The current wind powered circumnavigation record of 45 days 13 hours 42 minutes 53 seconds was established by Loïck Peyron on the maxi-multihull sailing yacht Banque Populaire V and completed on the 6th of January 2012. The voyage followed the North Atlantic Ocean, Equator, South Atlantic Ocean, Southern Ocean, South Atlantic Ocean, Equator, North Atlantic Ocean route in an easterly direction.
Mechanically powered 
Since the advent of world cruises in 1922, by Cunard's Laconia, thousands of people have completed circumnavigations of the globe at a more leisurely pace. Typically, these voyages begin in New York City or Southampton, and proceed westward. Routes vary, either travelling through the Caribbean and then into the Pacific Ocean via the Panama Canal, or around Cape Horn. From there ships usually make their way to Hawaii, the islands of the South Pacific, Australia, New Zealand, then northward to Hong Kong, South East Asia, and India. At that point, again, routes may vary: one way is through the Suez Canal and into the Mediterranean; the other is around Cape of Good Hope and then up the west coast of Africa. These cruises end in the port where they began.
The current mechanically powered circumnavigation record of 60 days 23 hours and 49 minutes was established by a voyage of the wave-piercing trimaran Earthrace which was completed on 27 June 2008. The voyage followed the North Atlantic Ocean, Panama Canal, Pacific Ocean, Indian Ocean, Suez Canal, Mediterranean Sea route in a westerly direction.
Since the development of commercial aviation many thousands of people have flown around the world. Some regular routes, such as the old Pan American Flight One (and later, although briefly, United Airlines Flight One), circled the globe, and today planning such a trip through various connections is quite simple.
Aviation records take account of the wind circulation patterns of the world; in particular the jet streams, which circulate in the northern and southern hemispheres without crossing the equator. There is therefore no requirement to cross the equator, or to pass through two antipodal points, in the course of setting a round-the-world aviation record. Thus, for example, Steve Fossett's global circumnavigation by balloon was entirely contained within the southern hemisphere.
For powered aviation, the course of a round-the-world record must start and finish at the same point and cross all meridians; the course must be at least 36,787.559 kilometres (22,858.729 mi) long (which is the length of the Tropic of Cancer). The course must include set control points at latitudes outside the Arctic and Antarctic circles.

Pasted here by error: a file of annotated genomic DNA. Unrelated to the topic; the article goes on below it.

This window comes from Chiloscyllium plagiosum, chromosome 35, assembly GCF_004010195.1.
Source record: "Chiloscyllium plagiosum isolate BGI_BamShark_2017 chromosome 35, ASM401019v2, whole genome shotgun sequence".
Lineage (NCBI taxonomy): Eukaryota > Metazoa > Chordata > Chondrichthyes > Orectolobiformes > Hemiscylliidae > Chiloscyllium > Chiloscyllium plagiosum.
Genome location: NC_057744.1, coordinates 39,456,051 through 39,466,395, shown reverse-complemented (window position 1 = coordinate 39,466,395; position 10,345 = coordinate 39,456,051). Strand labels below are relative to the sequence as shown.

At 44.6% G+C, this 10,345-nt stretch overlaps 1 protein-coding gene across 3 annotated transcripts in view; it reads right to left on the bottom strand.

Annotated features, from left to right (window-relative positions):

In ballooning, which is totally at the mercy of the winds, the requirements are even more relaxed. The course must cross all meridians, and must include a set of checkpoints which are all outside of two circles, chosen by the pilot, having radii of 3,335.85 kilometres (2,072.80 mi) and enclosing the poles (though not necessarily centred on them).
The first person to fly in space, Yuri Gagarin, also became the first person to complete an orbital spaceflight in the Vostok 1 spaceship, in 1961. Early NASA space missions included only sub-orbital spaceflights.
According to AdventureStats, Jason Lewis completed the first true human-powered circumnavigation of the globe while National Geographic lists Colin Angus as being the first to complete a global circumnavigation. While neither Lewis or Angus met the Guinness World Records criteria, each completed continuous human powered journeys around the planet, although they did not cross a pair of antipodes or travel the distance of the Tropic of Cancer. David Kunst was the first verified person to walk around the world between 20 June 1970 and 10 October 1974. Guidelines issued by Guinness World Records in March 2007 state that a human powered circumnavigation must travel a minimum of 36,787.559 km (the distance of the Tropic of Cancer), cross the Equator, and each leg must commence at the exact point where the last finished off. To date no one has completed a human-powered circumnavigation according to the guidelines set by Guinness.